Archive | September, 2013

Vacant Fidelio

26 Sep

Yet another second-hand “new” production at ENO.  This time, after his 1990s Carmen of last year, we have a comparatively youthful Fidelio from Calixto Bieito – the production opened at Munich in 2010.  I saw the first night here on 25th September.

As a rule of thumb, I tend to think that where a production needs an explanation in the programme, there is likely to be something seriously wrong with it.  It suggests that the management is conscious that the audience may not “get” it and so we have to be helped.  That’s either insulting to the audience or an acceptance of the director’s incompetence to get his message across without assistance.  The programme for this production had two notes.  My heart sank.

We start with the Leonore No 3 overture and see a vast structure of platforms and pipes extending the whole height and depth of the stage.  It makes groups of compartments.  People climb out of the pit as the overture goes on and climb up and around the set.  After the overture, Leonore, whom we have seen binding her breasts, says some words and we begin with Marzeline’s aria.  There is hardly any dialogue – like Peter Sellars’s Magic Flute, we move from musical number to musical number.  I know the plot so well that I can’t tell whether this is problematic or not – I certainly think that the quartet needs more introduction.  The characters clamber around the set for no obvious reason.  There is no guard to usher in Pizarro.  The prisoners are in smart suits and carry pictures of, I think, Florestan.  The overwhelming feeling at the end of Act I was that I was watching a very remote concert performance with no dramatic impetus or interest.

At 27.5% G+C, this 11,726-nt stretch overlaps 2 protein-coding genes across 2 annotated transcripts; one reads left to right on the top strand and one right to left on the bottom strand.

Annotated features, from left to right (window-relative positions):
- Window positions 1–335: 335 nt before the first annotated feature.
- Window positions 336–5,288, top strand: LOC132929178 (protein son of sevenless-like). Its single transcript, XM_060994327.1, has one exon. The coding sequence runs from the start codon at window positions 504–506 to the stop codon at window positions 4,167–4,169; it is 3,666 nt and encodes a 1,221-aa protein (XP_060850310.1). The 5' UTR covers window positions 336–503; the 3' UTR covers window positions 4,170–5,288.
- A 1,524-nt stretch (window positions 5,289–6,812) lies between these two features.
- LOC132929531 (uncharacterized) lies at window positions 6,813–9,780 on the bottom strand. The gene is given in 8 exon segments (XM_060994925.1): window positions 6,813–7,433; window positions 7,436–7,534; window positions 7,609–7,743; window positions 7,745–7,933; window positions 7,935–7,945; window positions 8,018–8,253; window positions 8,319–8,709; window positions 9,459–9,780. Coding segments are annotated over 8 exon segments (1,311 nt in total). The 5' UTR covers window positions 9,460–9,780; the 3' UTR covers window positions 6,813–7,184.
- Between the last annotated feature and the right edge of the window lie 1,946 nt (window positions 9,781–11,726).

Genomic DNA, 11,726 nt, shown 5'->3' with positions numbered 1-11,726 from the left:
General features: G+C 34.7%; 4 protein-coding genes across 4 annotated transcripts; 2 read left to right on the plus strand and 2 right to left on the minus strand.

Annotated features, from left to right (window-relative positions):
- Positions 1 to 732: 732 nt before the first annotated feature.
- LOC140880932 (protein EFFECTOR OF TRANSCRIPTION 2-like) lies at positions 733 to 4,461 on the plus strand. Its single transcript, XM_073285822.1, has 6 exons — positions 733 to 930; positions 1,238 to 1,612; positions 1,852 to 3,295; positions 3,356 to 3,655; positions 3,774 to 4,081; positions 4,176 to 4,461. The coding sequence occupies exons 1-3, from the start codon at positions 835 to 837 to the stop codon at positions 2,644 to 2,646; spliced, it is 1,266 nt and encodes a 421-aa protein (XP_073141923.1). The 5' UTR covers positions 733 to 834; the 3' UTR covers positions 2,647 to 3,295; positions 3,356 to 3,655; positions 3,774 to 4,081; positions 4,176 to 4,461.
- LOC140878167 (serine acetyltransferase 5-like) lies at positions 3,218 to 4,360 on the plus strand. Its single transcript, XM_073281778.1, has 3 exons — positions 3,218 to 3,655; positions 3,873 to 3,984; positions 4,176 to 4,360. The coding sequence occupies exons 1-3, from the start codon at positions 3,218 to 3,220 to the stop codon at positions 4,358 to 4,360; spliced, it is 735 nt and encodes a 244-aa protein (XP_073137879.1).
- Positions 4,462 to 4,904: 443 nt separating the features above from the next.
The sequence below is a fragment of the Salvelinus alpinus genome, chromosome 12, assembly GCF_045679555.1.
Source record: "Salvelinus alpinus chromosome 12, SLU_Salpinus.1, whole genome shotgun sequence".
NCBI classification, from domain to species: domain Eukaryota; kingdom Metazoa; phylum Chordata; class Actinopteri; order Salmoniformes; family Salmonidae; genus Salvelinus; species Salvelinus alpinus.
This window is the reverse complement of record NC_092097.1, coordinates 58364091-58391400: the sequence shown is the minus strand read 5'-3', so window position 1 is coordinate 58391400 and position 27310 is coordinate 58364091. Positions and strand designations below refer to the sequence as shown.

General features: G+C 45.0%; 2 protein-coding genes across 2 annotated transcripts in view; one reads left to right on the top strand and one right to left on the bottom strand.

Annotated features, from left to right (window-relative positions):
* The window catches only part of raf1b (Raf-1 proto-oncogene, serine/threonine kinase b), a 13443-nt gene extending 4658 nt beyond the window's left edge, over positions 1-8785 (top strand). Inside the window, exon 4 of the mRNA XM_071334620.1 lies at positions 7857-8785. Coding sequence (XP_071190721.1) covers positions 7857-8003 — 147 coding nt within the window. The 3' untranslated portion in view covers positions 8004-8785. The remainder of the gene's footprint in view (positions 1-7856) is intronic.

At the beginning of Act II the set tilts back by 90 degrees – rather a beautiful effect, but one that takes far too long.  The scene in the dungeon moves slightly more traditionally – though Florestan, in pyjamas, bounces about like a caged animal rather than someone on the brink of death (I actually found that rather effective and moving).  He is dressed into the regulation suit in O Namenlose Freude and Leonore changes into a dress. After that, the Heath String Quartet is lowered in cages to play the slow movement from Beethoven’s String Quartet Opus 132.  Then a Stand and Sing finale (the set tilts back up again) save for a strutting periwigged buffoon of a Don Fernando, capricious and ineffective who goes round writing FREE on the cards that used to have pictures of Florestan on them.  He appears to shoot Florestan at the moment when he’s meant to give Leonore the keys to unlock his fetters, but since Florestan gets up, that might be because he was trying to shoot someone else, he missed or the gun was a fake.  I’m trying to work out why I should care.

Between them  the programme notes explain that Bieito “rejects a straightforwardly literal reading… in favour of one in which the psychological prison of each character is exposed and explored”.  He uses the Leonore No 3 to remind us of the different versions, that Florestan seems unstable and desperate at the end (actually, he didn’t) or that the extract from the quartet provides a period of reflection (on what?).  Apparently it contains many influences from Spanish cinema and writers, which is really likely to appeal to a London audience.  Frankly, the discussion didn’t help me enjoy or understand the production any more.

There.  You really now don’t have to go.

For me, this was the most tedious, vacuous and uninteresting Fidelio that I’ve ever seen.  Bieito’s vision to me said that people are alone, can strive and that everything can be negated by buffoon so you might as well not do anything.  For me Fidelio is one of those incredibly flawed, rewarding operas that are about the personal and the public, oppression, justice, freedom, ideals, love, compromise and humanity.  It gives almost unlimited scope for a director to explore these ideas particularly at a time when we are under surveillance as never before  and we see crimes against humanity as never before.  Bieito’s response to all of that is to ignore and to turn one of the great idealistic political operas into an internalised climbing frame.  A serious of vacancies waiting for an idea.